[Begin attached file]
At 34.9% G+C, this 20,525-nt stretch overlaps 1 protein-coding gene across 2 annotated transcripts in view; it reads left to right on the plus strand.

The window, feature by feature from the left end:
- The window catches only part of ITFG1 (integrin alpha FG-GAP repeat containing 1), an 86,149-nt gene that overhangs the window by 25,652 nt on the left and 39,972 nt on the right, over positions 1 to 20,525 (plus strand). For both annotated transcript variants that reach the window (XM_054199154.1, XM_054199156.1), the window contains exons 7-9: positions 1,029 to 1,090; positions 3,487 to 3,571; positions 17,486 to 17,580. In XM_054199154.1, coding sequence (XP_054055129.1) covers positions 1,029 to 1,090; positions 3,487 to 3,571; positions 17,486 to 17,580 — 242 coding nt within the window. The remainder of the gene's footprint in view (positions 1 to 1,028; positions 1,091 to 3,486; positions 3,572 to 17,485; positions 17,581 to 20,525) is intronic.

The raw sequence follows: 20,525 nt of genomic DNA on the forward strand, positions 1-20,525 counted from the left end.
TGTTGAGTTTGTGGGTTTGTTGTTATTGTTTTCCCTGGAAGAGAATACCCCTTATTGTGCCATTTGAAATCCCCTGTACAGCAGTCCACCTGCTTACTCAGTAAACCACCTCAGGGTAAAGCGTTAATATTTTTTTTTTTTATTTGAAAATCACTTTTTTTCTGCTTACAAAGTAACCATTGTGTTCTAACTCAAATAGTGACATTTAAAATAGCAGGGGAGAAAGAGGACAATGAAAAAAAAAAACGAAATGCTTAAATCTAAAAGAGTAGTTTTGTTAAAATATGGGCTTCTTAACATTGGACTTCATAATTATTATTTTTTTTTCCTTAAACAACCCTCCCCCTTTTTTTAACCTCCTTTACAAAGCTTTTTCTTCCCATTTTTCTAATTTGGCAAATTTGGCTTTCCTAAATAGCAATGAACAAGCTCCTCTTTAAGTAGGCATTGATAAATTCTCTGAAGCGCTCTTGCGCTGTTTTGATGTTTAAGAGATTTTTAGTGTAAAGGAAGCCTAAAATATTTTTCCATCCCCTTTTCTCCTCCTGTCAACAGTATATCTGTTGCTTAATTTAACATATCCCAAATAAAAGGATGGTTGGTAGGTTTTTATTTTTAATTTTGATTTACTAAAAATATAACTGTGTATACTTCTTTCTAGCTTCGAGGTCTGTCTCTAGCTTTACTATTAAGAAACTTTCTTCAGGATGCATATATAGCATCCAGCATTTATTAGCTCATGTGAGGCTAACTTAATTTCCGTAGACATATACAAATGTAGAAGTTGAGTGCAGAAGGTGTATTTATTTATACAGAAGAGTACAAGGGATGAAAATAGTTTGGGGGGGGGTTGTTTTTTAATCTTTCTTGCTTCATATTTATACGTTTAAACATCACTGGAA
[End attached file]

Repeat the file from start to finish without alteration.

At 34.9% G+C, this 20,525-nt stretch overlaps 1 protein-coding gene across 2 annotated transcripts in view; it reads left to right on the plus strand.

The window, feature by feature from the left end:
- The window catches only part of ITFG1 (integrin alpha FG-GAP repeat containing 1), an 86,149-nt gene that overhangs the window by 25,652 nt on the left and 39,972 nt on the right, over positions 1 to 20,525 (plus strand). For both annotated transcript variants that reach the window (XM_054199154.1, XM_054199156.1), the window contains exons 7-9: positions 1,029 to 1,090; positions 3,487 to 3,571; positions 17,486 to 17,580. In XM_054199154.1, coding sequence (XP_054055129.1) covers positions 1,029 to 1,090; positions 3,487 to 3,571; positions 17,486 to 17,580 — 242 coding nt within the window. The remainder of the gene's footprint in view (positions 1 to 1,028; positions 1,091 to 3,486; positions 3,572 to 17,485; positions 17,581 to 20,525) is intronic.

The raw sequence follows: 20,525 nt of genomic DNA on the forward strand, positions 1-20,525 counted from the left end.
TGTTGAGTTTGTGGGTTTGTTGTTATTGTTTTCCCTGGAAGAGAATACCCCTTATTGTGCCATTTGAAATCCCCTGTACAGCAGTCCACCTGCTTACTCAGTAAACCACCTCAGGGTAAAGCGTTAATATTTTTTTTTTTTATTTGAAAATCACTTTTTTTCTGCTTACAAAGTAACCATTGTGTTCTAACTCAAATAGTGACATTTAAAATAGCAGGGGAGAAAGAGGACAATGAAAAAAAAAAACGAAATGCTTAAATCTAAAAGAGTAGTTTTGTTAAAATATGGGCTTCTTAACATTGGACTTCATAATTATTATTTTTTTTTCCTTAAACAACCCTCCCCCTTTTTTTAACCTCCTTTACAAAGCTTTTTCTTCCCATTTTTCTAATTTGGCAAATTTGGCTTTCCTAAATAGCAATGAACAAGCTCCTCTTTAAGTAGGCATTGATAAATTCTCTGAAGCGCTCTTGCGCTGTTTTGATGTTTAAGAGATTTTTAGTGTAAAGGAAGCCTAAAATATTTTTCCATCCCCTTTTCTCCTCCTGTCAACAGTATATCTGTTGCTTAATTTAACATATCCCAAATAAAAGGATGGTTGGTAGGTTTTTATTTTTAATTTTGATTTACTAAAAATATAACTGTGTATACTTCTTTCTAGCTTCGAGGTCTGTCTCTAGCTTTACTATTAAGAAACTTTCTTCAGGATGCATATATAGCATCCAGCATTTATTAGCTCATGTGAGGCTAACTTAATTTCCGTAGACATATACAAATGTAGAAGTTGAGTGCAGAAGGTGTATTTATTTATACAGAAGAGTACAAGGGATGAAAATAGTTTGGGGGGGGGTTGTTTTTTAATCTTTCTTGCTTCATATTTATACGTTTAAACATCACTGGAA